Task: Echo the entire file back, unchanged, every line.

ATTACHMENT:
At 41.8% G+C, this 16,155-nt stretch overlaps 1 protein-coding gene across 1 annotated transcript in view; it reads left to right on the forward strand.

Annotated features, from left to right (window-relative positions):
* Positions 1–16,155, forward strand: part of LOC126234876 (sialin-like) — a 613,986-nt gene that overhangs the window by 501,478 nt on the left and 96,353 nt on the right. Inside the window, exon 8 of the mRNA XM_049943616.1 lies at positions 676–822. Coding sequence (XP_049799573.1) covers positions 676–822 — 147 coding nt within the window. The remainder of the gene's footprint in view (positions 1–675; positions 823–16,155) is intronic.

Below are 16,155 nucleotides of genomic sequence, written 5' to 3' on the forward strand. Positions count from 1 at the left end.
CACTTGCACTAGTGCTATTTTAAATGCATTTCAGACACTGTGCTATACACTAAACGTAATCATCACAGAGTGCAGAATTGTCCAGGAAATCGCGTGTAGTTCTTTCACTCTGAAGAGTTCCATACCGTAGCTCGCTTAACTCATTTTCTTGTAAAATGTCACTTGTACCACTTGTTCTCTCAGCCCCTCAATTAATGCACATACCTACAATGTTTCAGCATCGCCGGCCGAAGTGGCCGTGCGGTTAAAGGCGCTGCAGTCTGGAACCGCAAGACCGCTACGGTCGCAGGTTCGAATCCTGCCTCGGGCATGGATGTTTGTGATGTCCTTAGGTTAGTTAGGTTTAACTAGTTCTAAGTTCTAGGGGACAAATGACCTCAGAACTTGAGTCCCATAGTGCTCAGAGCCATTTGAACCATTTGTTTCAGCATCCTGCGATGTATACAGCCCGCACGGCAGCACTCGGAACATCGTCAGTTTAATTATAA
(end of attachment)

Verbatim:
At 41.8% G+C, this 16,155-nt stretch overlaps 1 protein-coding gene across 1 annotated transcript in view; it reads left to right on the forward strand.

Annotated features, from left to right (window-relative positions):
* Positions 1–16,155, forward strand: part of LOC126234876 (sialin-like) — a 613,986-nt gene that overhangs the window by 501,478 nt on the left and 96,353 nt on the right. Inside the window, exon 8 of the mRNA XM_049943616.1 lies at positions 676–822. Coding sequence (XP_049799573.1) covers positions 676–822 — 147 coding nt within the window. The remainder of the gene's footprint in view (positions 1–675; positions 823–16,155) is intronic.

Below are 16,155 nucleotides of genomic sequence, written 5' to 3' on the forward strand. Positions count from 1 at the left end.
CACTTGCACTAGTGCTATTTTAAATGCATTTCAGACACTGTGCTATACACTAAACGTAATCATCACAGAGTGCAGAATTGTCCAGGAAATCGCGTGTAGTTCTTTCACTCTGAAGAGTTCCATACCGTAGCTCGCTTAACTCATTTTCTTGTAAAATGTCACTTGTACCACTTGTTCTCTCAGCCCCTCAATTAATGCACATACCTACAATGTTTCAGCATCGCCGGCCGAAGTGGCCGTGCGGTTAAAGGCGCTGCAGTCTGGAACCGCAAGACCGCTACGGTCGCAGGTTCGAATCCTGCCTCGGGCATGGATGTTTGTGATGTCCTTAGGTTAGTTAGGTTTAACTAGTTCTAAGTTCTAGGGGACAAATGACCTCAGAACTTGAGTCCCATAGTGCTCAGAGCCATTTGAACCATTTGTTTCAGCATCCTGCGATGTATACAGCCCGCACGGCAGCACTCGGAACATCGTCAGTTTAATTATAA